No matter where they start from, anti-pornography campaigners do end up advocating censorship. Their definition of ‘‘pornography’’ already implies it. It means sexual material of which I (the speaker or writer) disapprove. Approved material is called ‘erotica’. Any attempt to expand the definition, for example when trying to draft legislation, always breaks down into other equally subjective terms like ‘sexually explicit’ or into laundry lists of disapproved images or activities. What does ‘‘sexually explicit’’ mean? Nudity? Genitalia? Intercourse? What about the use of sexual images for social satire or political comment? Sex, because it is so deeply primitive and personal, is always potentially anarchic or subversive. It follows that political reactionaries, religious fundamentalists and anti-pornography campaigners will get together. All three are concerned that people’s thinking about sex shall be expressed only in ways they approve. So we have Claire Short, MP, socialist and feminist, speaking at a meeting organised by CARE and sharing a platform with Mary Whitehouse, organiser of another conservative, sexually repressive pressure group.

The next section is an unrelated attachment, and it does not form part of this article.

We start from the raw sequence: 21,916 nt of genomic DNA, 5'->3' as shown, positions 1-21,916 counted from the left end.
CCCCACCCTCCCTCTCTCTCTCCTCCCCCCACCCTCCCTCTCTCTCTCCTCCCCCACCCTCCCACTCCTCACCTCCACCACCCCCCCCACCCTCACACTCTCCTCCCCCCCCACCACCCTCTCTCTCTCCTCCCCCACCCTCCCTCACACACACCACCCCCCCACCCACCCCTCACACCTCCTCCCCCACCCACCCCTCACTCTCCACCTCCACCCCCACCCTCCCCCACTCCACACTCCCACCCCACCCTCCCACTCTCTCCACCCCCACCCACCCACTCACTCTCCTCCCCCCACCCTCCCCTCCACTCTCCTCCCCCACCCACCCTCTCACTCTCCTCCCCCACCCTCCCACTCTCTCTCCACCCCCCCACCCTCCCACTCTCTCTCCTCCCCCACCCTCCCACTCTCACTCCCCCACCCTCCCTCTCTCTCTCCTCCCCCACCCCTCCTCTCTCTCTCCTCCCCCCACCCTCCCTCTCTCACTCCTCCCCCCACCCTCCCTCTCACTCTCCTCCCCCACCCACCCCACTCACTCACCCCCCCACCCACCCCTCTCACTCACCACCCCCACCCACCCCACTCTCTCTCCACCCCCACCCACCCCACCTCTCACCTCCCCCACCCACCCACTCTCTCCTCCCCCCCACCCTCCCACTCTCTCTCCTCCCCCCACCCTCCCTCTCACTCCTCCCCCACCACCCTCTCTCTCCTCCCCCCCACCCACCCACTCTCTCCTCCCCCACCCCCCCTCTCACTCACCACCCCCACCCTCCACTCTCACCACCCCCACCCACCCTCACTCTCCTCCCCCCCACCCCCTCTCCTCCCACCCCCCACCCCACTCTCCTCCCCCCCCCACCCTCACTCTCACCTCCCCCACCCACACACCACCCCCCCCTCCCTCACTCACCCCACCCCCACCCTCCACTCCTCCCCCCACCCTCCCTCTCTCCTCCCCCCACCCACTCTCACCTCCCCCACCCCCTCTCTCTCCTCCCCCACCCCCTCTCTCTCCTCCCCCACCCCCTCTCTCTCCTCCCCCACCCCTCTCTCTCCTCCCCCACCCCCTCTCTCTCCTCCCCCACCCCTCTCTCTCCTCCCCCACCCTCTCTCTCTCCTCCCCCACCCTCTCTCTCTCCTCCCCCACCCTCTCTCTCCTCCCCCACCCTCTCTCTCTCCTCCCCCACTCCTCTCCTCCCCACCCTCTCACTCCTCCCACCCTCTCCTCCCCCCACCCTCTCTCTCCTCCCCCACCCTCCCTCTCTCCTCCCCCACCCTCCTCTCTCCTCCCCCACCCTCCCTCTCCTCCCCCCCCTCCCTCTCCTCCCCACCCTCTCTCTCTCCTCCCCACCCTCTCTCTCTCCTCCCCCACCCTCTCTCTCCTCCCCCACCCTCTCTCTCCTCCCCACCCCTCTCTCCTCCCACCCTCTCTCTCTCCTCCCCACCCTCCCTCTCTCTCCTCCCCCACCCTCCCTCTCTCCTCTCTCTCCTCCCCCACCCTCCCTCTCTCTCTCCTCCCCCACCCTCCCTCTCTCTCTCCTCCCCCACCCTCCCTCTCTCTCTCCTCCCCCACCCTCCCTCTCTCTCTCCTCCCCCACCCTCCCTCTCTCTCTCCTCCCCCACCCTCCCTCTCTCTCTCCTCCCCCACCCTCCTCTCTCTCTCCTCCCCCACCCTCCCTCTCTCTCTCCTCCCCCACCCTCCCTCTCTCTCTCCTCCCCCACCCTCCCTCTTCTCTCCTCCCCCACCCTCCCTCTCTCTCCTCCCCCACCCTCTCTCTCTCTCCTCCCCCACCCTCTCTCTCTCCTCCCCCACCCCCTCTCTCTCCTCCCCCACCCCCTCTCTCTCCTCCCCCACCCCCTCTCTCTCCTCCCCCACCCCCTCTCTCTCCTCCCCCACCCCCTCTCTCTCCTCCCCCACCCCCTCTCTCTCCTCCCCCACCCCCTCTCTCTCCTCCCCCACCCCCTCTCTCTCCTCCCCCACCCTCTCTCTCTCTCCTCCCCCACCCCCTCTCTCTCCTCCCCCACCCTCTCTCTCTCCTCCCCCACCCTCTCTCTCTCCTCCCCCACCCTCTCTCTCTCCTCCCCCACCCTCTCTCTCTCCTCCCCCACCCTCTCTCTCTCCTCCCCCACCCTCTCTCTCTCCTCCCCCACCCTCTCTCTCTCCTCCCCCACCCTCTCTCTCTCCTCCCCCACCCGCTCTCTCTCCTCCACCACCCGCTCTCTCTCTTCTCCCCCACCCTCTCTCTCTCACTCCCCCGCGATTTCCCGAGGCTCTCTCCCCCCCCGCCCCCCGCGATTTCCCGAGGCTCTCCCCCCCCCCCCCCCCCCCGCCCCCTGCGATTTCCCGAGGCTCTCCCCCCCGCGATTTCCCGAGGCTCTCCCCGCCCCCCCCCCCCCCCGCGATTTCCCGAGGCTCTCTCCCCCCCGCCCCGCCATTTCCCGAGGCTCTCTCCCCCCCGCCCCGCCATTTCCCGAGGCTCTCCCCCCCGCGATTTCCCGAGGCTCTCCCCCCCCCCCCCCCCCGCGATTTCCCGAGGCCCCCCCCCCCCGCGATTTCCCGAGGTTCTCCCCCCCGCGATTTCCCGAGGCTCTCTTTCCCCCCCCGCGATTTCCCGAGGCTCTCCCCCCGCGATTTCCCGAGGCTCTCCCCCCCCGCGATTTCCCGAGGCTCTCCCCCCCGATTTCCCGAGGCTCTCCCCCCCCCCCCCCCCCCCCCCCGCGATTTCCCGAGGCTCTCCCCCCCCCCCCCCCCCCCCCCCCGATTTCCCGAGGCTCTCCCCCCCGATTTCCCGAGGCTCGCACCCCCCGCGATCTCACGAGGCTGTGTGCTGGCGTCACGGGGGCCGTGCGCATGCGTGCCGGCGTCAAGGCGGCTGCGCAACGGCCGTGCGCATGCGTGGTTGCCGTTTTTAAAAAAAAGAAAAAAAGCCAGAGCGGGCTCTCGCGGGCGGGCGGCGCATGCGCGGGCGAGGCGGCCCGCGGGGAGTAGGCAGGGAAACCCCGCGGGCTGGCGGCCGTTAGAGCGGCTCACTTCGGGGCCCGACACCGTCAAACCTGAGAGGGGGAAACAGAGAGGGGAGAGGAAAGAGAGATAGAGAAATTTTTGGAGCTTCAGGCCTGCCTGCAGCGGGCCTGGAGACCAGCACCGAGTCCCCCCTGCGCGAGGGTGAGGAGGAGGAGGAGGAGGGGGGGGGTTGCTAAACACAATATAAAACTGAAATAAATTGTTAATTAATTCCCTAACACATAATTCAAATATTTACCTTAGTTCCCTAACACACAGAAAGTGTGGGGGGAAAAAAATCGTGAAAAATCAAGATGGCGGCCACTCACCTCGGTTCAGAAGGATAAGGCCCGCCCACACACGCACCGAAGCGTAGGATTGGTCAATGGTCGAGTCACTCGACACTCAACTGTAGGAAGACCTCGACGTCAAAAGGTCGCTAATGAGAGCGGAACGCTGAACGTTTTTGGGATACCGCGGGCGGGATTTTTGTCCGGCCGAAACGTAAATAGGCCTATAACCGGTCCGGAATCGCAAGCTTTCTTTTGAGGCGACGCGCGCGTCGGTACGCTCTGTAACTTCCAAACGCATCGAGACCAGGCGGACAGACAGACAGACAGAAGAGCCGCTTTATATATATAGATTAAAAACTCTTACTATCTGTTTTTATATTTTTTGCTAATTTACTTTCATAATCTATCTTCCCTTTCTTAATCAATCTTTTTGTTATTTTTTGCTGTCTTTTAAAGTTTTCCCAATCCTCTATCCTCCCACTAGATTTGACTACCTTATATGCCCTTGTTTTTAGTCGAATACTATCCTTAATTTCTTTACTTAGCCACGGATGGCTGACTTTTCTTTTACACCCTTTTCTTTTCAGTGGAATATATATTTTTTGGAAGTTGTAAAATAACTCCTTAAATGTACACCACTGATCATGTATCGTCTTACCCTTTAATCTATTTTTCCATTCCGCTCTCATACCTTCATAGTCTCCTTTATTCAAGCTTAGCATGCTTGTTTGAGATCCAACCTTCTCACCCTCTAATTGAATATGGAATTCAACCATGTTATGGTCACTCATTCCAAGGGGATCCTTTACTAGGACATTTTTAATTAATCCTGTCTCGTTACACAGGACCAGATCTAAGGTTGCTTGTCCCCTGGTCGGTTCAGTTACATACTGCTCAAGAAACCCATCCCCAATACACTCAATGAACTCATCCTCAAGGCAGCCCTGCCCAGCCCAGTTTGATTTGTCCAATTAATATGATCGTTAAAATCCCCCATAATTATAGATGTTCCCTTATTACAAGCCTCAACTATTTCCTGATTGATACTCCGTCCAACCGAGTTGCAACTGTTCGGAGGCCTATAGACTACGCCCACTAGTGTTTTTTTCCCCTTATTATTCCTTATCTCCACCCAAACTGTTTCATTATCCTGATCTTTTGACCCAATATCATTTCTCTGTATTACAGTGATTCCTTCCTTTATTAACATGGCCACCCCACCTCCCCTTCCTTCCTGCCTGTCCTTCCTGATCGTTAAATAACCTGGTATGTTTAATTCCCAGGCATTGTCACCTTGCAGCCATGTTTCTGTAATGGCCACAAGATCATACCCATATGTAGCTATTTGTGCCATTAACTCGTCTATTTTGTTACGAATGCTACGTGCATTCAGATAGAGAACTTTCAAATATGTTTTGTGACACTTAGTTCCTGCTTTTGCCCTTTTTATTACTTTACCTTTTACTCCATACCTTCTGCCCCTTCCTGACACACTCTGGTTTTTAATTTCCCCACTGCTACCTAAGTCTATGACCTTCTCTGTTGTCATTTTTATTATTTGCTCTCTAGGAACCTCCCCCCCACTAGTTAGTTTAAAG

Campaigners on both sides of politics also constantly associate violence with sex and sex with violence, which is sadism in the strict sense of the term. The self-confidence of a beautiful nude is beyond them. They treat the women who work in the sex industry as a lower form of life. ‘‘Pornography degrades women’’ does not, unfortunately, refer to the often working class women who appear in it, but to the well-heeled, well-educated women who feel soiled by seeing it in a shop.

Themselves unaffected by the economic factors which lead other women into this work, they demand criminalising measures which would deprive them of what employment safeguards they have. Anti-pornography campaigners help to keep in being the Victorian distinction between the ‘‘respectable’’ woman and the whore.